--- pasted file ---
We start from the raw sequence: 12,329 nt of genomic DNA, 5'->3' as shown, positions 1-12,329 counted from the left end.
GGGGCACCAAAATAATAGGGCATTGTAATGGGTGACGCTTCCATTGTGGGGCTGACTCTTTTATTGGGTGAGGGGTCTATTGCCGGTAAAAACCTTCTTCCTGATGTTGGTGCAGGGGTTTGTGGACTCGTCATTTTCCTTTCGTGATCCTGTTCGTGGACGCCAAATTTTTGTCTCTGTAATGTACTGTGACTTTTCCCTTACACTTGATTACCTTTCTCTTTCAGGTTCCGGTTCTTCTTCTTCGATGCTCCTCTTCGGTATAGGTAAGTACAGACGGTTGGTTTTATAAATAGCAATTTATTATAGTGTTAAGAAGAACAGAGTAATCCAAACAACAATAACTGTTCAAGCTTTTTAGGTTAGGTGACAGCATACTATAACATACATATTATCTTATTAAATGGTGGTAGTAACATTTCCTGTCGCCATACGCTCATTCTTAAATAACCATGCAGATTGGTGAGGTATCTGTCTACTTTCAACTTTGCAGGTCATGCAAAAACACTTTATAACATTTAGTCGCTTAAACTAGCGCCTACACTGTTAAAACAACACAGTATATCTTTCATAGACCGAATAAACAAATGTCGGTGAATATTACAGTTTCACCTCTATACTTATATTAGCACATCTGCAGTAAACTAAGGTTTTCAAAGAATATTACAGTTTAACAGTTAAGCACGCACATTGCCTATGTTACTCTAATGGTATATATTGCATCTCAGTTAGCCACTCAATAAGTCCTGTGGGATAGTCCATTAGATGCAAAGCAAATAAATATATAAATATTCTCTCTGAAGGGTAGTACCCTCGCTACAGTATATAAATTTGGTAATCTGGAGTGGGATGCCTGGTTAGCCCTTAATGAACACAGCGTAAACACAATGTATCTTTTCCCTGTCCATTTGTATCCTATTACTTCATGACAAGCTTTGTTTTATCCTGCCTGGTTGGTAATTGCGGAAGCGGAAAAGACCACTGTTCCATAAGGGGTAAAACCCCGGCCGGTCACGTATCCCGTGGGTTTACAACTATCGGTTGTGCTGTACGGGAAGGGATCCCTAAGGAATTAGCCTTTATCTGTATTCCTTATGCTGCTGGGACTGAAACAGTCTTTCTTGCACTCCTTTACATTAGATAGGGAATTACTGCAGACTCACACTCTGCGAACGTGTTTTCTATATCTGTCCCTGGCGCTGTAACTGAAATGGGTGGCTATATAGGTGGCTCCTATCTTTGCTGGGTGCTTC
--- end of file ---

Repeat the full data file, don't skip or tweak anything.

We start from the raw sequence: 12,329 nt of genomic DNA, 5'->3' as shown, positions 1-12,329 counted from the left end.
GGGGCACCAAAATAATAGGGCATTGTAATGGGTGACGCTTCCATTGTGGGGCTGACTCTTTTATTGGGTGAGGGGTCTATTGCCGGTAAAAACCTTCTTCCTGATGTTGGTGCAGGGGTTTGTGGACTCGTCATTTTCCTTTCGTGATCCTGTTCGTGGACGCCAAATTTTTGTCTCTGTAATGTACTGTGACTTTTCCCTTACACTTGATTACCTTTCTCTTTCAGGTTCCGGTTCTTCTTCTTCGATGCTCCTCTTCGGTATAGGTAAGTACAGACGGTTGGTTTTATAAATAGCAATTTATTATAGTGTTAAGAAGAACAGAGTAATCCAAACAACAATAACTGTTCAAGCTTTTTAGGTTAGGTGACAGCATACTATAACATACATATTATCTTATTAAATGGTGGTAGTAACATTTCCTGTCGCCATACGCTCATTCTTAAATAACCATGCAGATTGGTGAGGTATCTGTCTACTTTCAACTTTGCAGGTCATGCAAAAACACTTTATAACATTTAGTCGCTTAAACTAGCGCCTACACTGTTAAAACAACACAGTATATCTTTCATAGACCGAATAAACAAATGTCGGTGAATATTACAGTTTCACCTCTATACTTATATTAGCACATCTGCAGTAAACTAAGGTTTTCAAAGAATATTACAGTTTAACAGTTAAGCACGCACATTGCCTATGTTACTCTAATGGTATATATTGCATCTCAGTTAGCCACTCAATAAGTCCTGTGGGATAGTCCATTAGATGCAAAGCAAATAAATATATAAATATTCTCTCTGAAGGGTAGTACCCTCGCTACAGTATATAAATTTGGTAATCTGGAGTGGGATGCCTGGTTAGCCCTTAATGAACACAGCGTAAACACAATGTATCTTTTCCCTGTCCATTTGTATCCTATTACTTCATGACAAGCTTTGTTTTATCCTGCCTGGTTGGTAATTGCGGAAGCGGAAAAGACCACTGTTCCATAAGGGGTAAAACCCCGGCCGGTCACGTATCCCGTGGGTTTACAACTATCGGTTGTGCTGTACGGGAAGGGATCCCTAAGGAATTAGCCTTTATCTGTATTCCTTATGCTGCTGGGACTGAAACAGTCTTTCTTGCACTCCTTTACATTAGATAGGGAATTACTGCAGACTCACACTCTGCGAACGTGTTTTCTATATCTGTCCCTGGCGCTGTAACTGAAATGGGTGGCTATATAGGTGGCTCCTATCTTTGCTGGGTGCTTC